Elon Musk’s binning Twitter’s Covid misinformation policy could set his platform’s on a collision course with the EU.

Experts warn that Twitter stopping to take action against tweets breaching its coronavirus rules could be in breach of new EU laws, which force social media companies to adopt a more hands-on approach to everything from trolls and fake users to hate messages, misinformation and cyber bullying.

“Twitter cannot afford to ignore regulators’ warnings, and now Brussels has a brand-new set of rules – the Digital Services Act – with which to go after Twitter,” Laura Petrone, principal analyst at research firm GlobalData, tells Verdict.

As of September, Twitter has suspended over 11,000 accounts for spreading misinformation about Covid, the BBC reported.

“The number of people who believed Elon Musk when he assured us that Twitter wasn’t going to become a ‘hellscape’ under his leadership was low from the outset,” Stefan Rollnick, misinformation strategist at communications consultancy Lynn, tells Verdict. “After dumping Twitter’s Covid-19 disinformation policy, the only people rejoicing are hucksters, bigots and trolls.”

Rollnick suggests Musk may have an ulterior motive for ignoring the Digital Services Act and dumping Twitter’s Covid misinformation policy.

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By GlobalData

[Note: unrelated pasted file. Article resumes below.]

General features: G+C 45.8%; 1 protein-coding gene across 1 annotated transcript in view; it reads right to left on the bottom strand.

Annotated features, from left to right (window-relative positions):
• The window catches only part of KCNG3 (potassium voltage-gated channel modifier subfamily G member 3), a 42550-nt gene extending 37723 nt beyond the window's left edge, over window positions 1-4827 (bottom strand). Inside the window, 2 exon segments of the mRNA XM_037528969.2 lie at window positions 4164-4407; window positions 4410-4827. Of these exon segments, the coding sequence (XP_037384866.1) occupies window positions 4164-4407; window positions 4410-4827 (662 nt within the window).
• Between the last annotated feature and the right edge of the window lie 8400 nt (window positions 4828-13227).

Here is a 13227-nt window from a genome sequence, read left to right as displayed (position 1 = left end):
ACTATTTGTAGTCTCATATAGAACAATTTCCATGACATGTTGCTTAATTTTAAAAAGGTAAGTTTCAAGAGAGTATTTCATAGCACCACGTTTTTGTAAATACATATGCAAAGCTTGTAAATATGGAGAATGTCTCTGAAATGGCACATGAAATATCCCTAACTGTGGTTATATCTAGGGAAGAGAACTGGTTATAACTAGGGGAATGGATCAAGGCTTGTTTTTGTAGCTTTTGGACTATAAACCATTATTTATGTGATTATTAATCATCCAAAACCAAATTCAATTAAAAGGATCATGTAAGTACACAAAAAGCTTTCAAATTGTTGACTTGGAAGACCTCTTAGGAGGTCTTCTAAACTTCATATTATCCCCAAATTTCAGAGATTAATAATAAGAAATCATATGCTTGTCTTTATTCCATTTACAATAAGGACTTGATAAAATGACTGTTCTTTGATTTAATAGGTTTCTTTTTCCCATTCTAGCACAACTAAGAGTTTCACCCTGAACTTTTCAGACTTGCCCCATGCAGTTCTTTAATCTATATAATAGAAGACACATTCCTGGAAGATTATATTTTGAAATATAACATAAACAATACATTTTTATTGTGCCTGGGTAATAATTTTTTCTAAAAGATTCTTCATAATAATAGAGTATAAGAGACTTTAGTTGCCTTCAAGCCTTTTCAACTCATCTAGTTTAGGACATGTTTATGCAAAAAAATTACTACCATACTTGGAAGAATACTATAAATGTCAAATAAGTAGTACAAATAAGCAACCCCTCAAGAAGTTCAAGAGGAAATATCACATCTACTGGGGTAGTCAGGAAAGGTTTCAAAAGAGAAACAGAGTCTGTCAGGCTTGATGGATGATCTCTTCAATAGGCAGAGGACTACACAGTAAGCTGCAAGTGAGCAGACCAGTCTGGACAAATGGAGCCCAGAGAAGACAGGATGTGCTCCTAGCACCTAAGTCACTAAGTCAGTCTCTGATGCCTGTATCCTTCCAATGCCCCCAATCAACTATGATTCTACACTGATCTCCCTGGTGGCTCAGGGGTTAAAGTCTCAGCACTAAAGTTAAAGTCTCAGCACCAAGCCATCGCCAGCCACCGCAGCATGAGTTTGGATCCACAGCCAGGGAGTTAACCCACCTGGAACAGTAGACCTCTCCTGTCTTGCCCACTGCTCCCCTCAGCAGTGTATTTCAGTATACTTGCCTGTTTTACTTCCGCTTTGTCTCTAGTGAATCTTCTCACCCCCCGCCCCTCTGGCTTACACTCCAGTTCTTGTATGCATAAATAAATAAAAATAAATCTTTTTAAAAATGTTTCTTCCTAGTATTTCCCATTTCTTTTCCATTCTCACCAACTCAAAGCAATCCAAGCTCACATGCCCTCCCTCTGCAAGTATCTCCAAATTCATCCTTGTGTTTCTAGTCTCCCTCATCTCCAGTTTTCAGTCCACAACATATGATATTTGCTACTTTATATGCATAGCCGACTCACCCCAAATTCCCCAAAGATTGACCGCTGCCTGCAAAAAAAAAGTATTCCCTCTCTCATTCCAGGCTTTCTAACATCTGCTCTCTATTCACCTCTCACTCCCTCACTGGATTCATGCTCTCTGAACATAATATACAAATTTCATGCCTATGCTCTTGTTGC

“It’s hard to believe that Musk is not aware of the fact that what we all stand to lose from toxicity and misinformation on the platform, he will gain in the form of commercial return,” says Rollnick.

This comes after Musk has sparked a tsunami of controversies following his $44bn takeover of Twitter. Not only has Musk’s stance on content moderation has seen advertisers pull their campaigns, but the self-proclaimed chief twit has also alleged that Apple has threatened to cut ties with Twitter.

The way Musk has sacked thousands of Twitter employees could also come back to bite him. He is already facing a class action lawsuit as former Twitter employees claiming they didn’t get enough notice before he fired them.

The EU has also flagged that Twitter closing its Brussels office could result in added oversight from the European Commission. Staffers at the office focused on European polices, potentially putting the company at risk of failing to comply with the new Digital Markets Act and Digital Services Act.

GlobalData is the parent company of Verdict and its sister publications.